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- An MSU physicist believes he has solved the "black hole information paradox"
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- "A sad day" for Michigan bats: White-nose syndrome found in 3 counties
- This is doing more damage to Detroit than a hundred drug murders could have
- Biologists expect the worst for Michigan's bat population
morning news roundup
Tue September 18, 2012
In this morning's Michigan news headlines. . .
Secretary of State being sued over citizenship question
"A coalition of unions, voters, county clerks and civil rights groups is suing Secretary of State Ruth Johnson in federal court. The lawsuit challenges Johnson’s instruction that voters who show up on Election Day should be asked whether they are US citizens. But no one can legally be denied a ballot for refusing to check the box. The lawsuit was filed yesterday in US District Court in Detroit. Johnson’s office would not comment specifically on the lawsuit. But she has said the question is simply meant to remind people that only U-S citizens can vote in elections," Rick Pluta reports.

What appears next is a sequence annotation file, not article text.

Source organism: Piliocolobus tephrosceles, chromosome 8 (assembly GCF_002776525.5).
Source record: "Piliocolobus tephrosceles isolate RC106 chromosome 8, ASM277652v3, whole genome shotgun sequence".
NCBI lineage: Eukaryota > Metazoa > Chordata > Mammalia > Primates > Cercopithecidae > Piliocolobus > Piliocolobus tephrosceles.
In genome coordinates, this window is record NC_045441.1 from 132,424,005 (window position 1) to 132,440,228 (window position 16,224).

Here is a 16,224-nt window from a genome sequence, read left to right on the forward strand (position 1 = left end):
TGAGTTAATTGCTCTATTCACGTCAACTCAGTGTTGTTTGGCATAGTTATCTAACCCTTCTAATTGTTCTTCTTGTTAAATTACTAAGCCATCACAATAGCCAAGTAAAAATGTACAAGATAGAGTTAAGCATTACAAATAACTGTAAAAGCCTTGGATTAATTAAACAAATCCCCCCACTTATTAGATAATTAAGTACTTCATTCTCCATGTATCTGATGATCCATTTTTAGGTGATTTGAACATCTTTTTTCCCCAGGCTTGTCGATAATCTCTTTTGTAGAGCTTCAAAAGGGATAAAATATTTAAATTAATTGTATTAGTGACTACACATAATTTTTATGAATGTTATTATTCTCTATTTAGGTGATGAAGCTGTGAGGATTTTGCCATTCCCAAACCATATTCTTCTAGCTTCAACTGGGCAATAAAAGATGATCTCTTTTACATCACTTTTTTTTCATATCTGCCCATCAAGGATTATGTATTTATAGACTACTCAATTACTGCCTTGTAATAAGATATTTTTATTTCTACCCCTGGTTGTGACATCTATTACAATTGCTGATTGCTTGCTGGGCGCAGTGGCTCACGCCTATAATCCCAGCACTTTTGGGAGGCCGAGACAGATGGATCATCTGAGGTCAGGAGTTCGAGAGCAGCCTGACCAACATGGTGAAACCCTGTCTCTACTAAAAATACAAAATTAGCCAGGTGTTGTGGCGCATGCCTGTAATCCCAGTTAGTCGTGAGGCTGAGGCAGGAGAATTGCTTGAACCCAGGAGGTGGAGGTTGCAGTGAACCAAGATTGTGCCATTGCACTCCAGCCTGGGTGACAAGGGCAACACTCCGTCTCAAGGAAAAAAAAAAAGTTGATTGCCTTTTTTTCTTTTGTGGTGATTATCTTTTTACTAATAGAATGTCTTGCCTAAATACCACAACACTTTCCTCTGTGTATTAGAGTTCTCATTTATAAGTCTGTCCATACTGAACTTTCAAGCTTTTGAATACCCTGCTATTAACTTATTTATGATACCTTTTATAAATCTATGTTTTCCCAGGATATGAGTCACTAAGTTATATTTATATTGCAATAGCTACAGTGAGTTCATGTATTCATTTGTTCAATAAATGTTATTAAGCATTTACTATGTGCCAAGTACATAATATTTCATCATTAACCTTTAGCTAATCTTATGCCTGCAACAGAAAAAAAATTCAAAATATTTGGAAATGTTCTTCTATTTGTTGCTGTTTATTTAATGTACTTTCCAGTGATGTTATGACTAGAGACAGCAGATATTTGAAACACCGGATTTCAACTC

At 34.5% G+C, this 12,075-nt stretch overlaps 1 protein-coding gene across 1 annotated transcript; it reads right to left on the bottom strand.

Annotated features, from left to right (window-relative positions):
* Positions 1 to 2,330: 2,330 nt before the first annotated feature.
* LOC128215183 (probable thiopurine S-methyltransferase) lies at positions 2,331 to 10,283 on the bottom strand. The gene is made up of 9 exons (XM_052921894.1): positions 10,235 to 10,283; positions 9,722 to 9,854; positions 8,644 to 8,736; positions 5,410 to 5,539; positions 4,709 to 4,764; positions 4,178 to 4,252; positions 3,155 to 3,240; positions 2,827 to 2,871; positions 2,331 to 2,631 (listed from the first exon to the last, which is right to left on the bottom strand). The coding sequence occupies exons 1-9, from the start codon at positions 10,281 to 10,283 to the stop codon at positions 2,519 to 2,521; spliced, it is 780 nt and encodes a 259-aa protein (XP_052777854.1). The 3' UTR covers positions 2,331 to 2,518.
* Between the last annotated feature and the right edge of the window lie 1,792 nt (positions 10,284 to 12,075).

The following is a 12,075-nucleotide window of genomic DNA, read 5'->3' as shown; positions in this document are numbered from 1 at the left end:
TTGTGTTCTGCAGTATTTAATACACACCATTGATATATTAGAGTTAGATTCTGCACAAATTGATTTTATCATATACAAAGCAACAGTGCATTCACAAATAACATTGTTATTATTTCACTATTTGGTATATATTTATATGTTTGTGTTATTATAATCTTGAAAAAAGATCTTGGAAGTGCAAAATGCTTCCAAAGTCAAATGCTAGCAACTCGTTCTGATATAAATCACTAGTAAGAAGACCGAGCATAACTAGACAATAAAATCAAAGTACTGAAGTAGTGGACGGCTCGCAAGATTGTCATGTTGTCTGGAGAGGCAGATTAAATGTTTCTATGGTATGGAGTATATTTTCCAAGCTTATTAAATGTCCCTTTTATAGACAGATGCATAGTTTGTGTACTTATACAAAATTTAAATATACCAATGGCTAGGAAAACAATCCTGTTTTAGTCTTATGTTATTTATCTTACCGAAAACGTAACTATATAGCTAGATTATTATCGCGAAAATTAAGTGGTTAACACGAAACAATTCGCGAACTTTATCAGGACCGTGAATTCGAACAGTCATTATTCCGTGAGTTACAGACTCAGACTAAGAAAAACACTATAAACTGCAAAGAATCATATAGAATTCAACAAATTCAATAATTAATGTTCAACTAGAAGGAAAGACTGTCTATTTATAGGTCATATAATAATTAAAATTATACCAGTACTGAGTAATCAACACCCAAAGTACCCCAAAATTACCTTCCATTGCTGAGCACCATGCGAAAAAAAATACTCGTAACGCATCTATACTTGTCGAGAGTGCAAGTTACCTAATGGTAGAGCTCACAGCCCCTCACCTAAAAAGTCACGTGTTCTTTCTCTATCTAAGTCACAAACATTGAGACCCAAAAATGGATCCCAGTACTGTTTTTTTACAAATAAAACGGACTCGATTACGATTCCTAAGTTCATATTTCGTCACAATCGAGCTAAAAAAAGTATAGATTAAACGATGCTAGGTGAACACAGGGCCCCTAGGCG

Medicaid tax falls $130-million short of projections
"The state could lose up to $260-million in federal funding for Medicaid this year. That's because of lower-than-expected revenues from Michigan's new one-percent tax on health insurance claims, which started in January. The tax will bring in $130-million less than originally projected for the current fiscal year. That means Michigan will have less money to qualify for federal matching dollars," Jake Neher reports.
CAW extends contracts with GM and Chrysler
The AP reports the Canadian Auto workers union says it has agreed to extend its current contracts with General Motors and Chrysler. Negotiations on new deals continue,
The union had set a midnight strike deadline. But President Ken Lewenza said talks would go past the deadline if there was progress. Earlier Monday the C-A-W reached a 4 -year deal with Ford that freezes pay and cuts wages for new hires. The union wants the deal to be the template for contracts with G-M and Chrysler. A CAW spokeswoman wouldn't say how long the contracts will be extended.
Politics & Government
Politics & Government